Mass shootings are no laughing matter to Beto O’Rourke.
The Democratic Texas Gubernatorial candidate running against Republican incumbent Gov. Greg Abbott saw a campaign speech go viral this week after he cursed out a man laughing in the crowd.
O’Rourke was discussing the mass shooting at Robb Elementary School in Uvalde, Texas in May. The tragedy saw a teen gunman armed with weapons he bought legally, including an AR-15, kill 19 students and two teachers in the largest mass shooting in a school since the 2012 Sandy Hook massacre.
A man was heard audibly laughing while O’Rourke discussed how the military-grade AR-15 was bought legally. And the former U.S. representative for Texas’s 16th congressional district responded by saying, “It may be funny to you motherf—er, but it’s not funny to me.” Many in the crowd cheered O’Rourke’s response, with some standing and clapping for him.
The moment was caught on camera, and can be watched here. Be warned that it includes strong language that might be considered offensive.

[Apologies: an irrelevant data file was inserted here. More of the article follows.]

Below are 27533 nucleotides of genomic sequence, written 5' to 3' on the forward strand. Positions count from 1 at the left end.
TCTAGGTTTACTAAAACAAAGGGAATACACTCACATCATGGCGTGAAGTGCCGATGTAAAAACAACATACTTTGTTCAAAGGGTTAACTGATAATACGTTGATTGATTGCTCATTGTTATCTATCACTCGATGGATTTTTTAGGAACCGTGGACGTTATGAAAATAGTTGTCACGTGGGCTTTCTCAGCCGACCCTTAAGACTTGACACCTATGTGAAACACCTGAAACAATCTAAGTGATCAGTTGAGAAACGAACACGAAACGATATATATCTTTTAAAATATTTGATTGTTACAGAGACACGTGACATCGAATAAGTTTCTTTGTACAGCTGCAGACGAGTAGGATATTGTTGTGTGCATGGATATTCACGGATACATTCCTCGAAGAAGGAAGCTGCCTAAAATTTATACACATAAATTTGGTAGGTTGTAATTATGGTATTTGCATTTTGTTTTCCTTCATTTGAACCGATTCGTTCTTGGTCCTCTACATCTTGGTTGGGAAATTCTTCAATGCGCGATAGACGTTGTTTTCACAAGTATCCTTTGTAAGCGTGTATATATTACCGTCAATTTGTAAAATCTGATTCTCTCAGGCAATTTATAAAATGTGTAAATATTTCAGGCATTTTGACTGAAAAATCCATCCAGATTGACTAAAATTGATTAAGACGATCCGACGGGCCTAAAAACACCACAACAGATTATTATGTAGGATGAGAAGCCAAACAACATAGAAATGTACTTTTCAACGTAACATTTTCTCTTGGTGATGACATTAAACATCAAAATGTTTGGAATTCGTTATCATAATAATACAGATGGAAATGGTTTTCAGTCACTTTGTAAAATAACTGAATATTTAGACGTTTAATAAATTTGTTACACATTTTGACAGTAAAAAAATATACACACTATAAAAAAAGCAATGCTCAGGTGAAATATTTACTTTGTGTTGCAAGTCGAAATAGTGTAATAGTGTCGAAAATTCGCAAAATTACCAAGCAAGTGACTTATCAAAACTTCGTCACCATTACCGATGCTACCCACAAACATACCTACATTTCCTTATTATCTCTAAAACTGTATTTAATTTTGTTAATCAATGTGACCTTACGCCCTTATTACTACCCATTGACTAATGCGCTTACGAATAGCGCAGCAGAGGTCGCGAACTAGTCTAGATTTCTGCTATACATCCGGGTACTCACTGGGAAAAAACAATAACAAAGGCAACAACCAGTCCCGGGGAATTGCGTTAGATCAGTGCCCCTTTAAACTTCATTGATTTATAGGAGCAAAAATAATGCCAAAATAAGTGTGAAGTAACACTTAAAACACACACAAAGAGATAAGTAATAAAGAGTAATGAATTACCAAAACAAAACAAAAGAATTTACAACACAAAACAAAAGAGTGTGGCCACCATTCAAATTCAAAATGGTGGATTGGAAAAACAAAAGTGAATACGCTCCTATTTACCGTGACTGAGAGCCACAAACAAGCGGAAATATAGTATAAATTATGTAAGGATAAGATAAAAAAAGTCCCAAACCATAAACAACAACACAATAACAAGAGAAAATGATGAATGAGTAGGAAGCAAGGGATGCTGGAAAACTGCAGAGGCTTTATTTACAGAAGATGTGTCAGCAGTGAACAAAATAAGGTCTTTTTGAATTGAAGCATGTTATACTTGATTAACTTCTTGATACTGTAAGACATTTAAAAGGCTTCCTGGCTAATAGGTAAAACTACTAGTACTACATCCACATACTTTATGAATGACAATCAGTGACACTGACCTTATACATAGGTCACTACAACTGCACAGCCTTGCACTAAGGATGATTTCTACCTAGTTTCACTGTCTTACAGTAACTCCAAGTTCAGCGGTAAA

It should be noted that it’s not clear from the video whether the man was laughing at what O’Rourke said, or potentially something else. O’Rourke’s campaign was not not immediately available for comment.
Over the last few years, O’Rourke has been an advocate for tighter gun laws in the U.S. and in Texas, particularly after tragic mass shootings in Uvalde and El Paso over the last few years. While seeking the presidential Democratic nomination in 2020, O’Rourke famously said, “Hell yes, we’re going to take your AR-15, your AK-47. We’re not going to allow it to be used against our fellow Americans anymore.”
O’Rourke’s viral speech at the Mineral Wells town hall in Texas comes during his general election campaign battle against incumbent Texas Gov. Abbott.
Texas, a Republican-leaning state that has not had a Democratic governor since the 1990s, is a tough place to win state-wide elections for Democrats — RealClear politics polling is giving Abbott a lead by an average of 6 points.
There have been at least 406 mass shootings through Aug 11 in the U.S. this year, averaging about 1.820 mass shootings per day, according to the Gun Violence Archive, a non-profit that tracks gun-related violence in the U.S. dating back to 2013. The Gun Violence Archive defines “mass shootings” as incidents in which at least four people are shot, not including the attacker. And 2021 was the worst year on record for mass shootings in America, averaging about 1.896 mass shootings per day.